EPA Strikes Final Deal at Superfund Site after Three Decades of Wrangling

Tuesday, February 19, 2013


After decades of controversy and $600 million worth of cleaning up, the U.S. Environmental Protection Agency (EPA) closed the books on one of the nation’s worst hazardous waste sites—10 miles east of downtown Los Angeles.

The EPA signed off on a $1.62 million settlement with 47 parties who sent material to a former 190-acre landfill in Monterey Park. They were the last of more than a thousand users of the landfill who paid hundreds of millions of dollars in fines and cleanup for problems that included toxic gas emissions, contaminated surface water runoff and groundwater pollution.

The Superfund site was a sand and gravel pit until 1948, when the city and a private garbage disposal company converted it into a landfill. Four years later, Operating Industries, Inc. took over and in 1954 the regional water board gave a thumbs up to dumping hazardous liquid wastes there.

The Pomona Freeway split the landfill in two when it was built in 1974, and a year later the Montebello subdivision tract was built next door. By 1978, strong odors were reported coming from the landfill, which didn’t deter Getty Synthetic Fuels from beginning to extract gas the next year and selling it to Southern California Gas Co.

The situation got ugly in the 1980s and quickly escalated.

In 1981, Los Angeles County health officials cited the dump for not having a plan to control hazardous gases and in 1982 liquids were spotted leaking into the Montebello neighborhood.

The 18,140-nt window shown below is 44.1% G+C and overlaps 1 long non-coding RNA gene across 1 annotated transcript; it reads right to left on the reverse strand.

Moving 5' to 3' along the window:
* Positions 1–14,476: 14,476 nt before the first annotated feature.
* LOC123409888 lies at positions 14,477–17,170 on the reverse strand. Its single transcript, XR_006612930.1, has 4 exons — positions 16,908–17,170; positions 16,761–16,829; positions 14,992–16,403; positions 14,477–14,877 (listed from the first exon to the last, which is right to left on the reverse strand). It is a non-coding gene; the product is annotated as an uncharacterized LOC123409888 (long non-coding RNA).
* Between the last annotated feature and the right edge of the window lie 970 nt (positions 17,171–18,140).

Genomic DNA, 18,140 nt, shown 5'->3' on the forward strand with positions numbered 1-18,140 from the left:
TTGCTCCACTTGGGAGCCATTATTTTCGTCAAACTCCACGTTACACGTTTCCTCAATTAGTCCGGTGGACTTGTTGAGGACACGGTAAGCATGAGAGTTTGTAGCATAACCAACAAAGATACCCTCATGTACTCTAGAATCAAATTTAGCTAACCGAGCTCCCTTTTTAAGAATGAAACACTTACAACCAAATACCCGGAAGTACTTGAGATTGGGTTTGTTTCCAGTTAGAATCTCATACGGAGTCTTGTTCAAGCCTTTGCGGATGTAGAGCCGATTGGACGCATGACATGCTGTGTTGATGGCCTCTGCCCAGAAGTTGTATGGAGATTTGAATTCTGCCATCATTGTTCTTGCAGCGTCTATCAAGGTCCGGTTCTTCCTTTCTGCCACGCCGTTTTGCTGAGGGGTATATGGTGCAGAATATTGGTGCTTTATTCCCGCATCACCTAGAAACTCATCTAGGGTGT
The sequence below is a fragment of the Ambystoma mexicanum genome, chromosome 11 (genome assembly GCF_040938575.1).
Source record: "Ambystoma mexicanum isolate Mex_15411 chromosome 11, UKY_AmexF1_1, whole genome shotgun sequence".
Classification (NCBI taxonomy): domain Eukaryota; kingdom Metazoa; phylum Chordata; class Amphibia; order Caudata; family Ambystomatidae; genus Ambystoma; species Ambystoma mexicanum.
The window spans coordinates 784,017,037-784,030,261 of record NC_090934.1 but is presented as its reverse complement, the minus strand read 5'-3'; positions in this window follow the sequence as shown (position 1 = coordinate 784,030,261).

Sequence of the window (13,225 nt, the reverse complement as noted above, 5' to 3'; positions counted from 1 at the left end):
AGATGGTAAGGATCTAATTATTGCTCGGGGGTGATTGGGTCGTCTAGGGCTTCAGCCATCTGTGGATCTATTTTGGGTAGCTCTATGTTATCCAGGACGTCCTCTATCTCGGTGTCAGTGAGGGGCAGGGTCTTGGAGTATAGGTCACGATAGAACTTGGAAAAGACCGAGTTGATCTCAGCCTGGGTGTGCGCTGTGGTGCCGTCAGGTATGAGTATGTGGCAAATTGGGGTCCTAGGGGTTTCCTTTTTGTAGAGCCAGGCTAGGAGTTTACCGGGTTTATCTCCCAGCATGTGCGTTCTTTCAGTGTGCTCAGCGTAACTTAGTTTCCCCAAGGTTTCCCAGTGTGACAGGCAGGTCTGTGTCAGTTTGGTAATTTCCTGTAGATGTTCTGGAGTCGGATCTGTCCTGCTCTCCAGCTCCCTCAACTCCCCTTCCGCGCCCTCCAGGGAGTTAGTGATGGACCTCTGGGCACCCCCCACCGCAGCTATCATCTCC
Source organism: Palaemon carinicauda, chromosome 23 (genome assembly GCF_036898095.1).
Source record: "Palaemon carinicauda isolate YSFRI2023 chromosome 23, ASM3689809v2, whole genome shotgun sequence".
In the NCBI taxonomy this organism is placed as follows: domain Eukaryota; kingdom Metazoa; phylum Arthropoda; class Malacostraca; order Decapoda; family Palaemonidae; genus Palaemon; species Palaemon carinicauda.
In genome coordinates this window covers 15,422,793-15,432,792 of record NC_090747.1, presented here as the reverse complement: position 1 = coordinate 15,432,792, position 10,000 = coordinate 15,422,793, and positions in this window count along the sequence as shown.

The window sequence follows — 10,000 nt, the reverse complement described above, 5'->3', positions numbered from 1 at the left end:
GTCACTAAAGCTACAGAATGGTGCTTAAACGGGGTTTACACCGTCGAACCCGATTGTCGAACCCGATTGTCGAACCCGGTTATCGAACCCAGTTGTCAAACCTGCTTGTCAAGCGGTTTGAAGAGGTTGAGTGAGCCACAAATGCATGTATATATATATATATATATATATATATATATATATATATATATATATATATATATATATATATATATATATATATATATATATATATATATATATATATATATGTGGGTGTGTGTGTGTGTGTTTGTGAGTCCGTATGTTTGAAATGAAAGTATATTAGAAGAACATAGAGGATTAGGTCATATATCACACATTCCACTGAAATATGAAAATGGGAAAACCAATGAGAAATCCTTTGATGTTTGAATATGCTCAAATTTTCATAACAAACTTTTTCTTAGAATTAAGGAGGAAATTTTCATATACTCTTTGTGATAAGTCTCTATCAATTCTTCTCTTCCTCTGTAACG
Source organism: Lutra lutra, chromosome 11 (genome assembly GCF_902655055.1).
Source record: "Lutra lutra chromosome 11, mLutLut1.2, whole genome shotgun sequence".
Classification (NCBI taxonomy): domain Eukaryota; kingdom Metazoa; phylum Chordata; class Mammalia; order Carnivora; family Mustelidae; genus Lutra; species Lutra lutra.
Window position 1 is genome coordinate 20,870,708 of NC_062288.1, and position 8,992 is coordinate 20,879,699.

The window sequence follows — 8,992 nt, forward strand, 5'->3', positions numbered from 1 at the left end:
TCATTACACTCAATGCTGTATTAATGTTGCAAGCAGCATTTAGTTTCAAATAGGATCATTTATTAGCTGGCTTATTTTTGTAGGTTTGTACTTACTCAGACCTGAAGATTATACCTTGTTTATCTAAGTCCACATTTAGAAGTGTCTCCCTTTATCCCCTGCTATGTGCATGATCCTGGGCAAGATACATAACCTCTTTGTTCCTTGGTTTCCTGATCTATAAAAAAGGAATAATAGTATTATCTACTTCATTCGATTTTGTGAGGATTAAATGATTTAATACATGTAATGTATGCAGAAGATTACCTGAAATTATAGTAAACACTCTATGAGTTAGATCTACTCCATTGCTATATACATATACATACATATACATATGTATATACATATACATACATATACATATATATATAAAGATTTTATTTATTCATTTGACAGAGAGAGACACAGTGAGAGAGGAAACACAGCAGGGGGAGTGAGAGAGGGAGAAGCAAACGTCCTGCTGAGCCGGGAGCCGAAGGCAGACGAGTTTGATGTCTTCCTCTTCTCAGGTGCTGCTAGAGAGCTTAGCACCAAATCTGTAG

Then came the rain, causing mudslides in the hilly area, more oozing liquids and record-high levels of vinyl chloride in the air. State officials started taking notice just before an underground fire in 1984 forced closure of the dump, which was then declared the 16th -worst hazardous waste site out of 97 in the state.

Getty ended its operations there in 1986, the same year the federal government declared it a Superfund site. Superfund is a federal environmental program that identifies problems and facilitates cleanups for abandoned hazardous waste sites. It took six years for the EPA and 100 companies that had dumped wastes at the location to sign a preliminary accord for cleaning it up, but it wasn’t until 2002 that a final remedy settlement was approved.

Over the course of time, 6 million cubic yards of earth were removed and replaced with a geosynthetic clay liner and a six-foot-thick cover of clean soil and vegetation.

After 30 years, the EPA says it is just about done and the newly-landscaped green hill within three miles of 20,000 people (and 1,000 feet from 2,000 residents) ensures “that Monterey Park and Montebello residents are protected from the years of wastes that were dumped at the site.” 

However, City Manager Paul Talbot told the San Gabriel Valley Tribune that the southern section of the former landfill, where most of the worst dumping took place, will likely never be eligible for redevelopment.

But the northern side will be the site of the Monterey Park's Market Place shopping center, scheduled to break ground this year.    

–Ken Broder


To Learn More

$1.6 Million EPA Settlement Concludes Monterey Park Landfill Cleanup Efforts (by Lauren Gold, San Gabriel Valley Tribune)

Operating Industries, Inc. Landfill: In California, Many Hands Make Greener Work (U.S. Environmental Protection Agency)

Operating Industries Inc., Landfill (Wikipedia)


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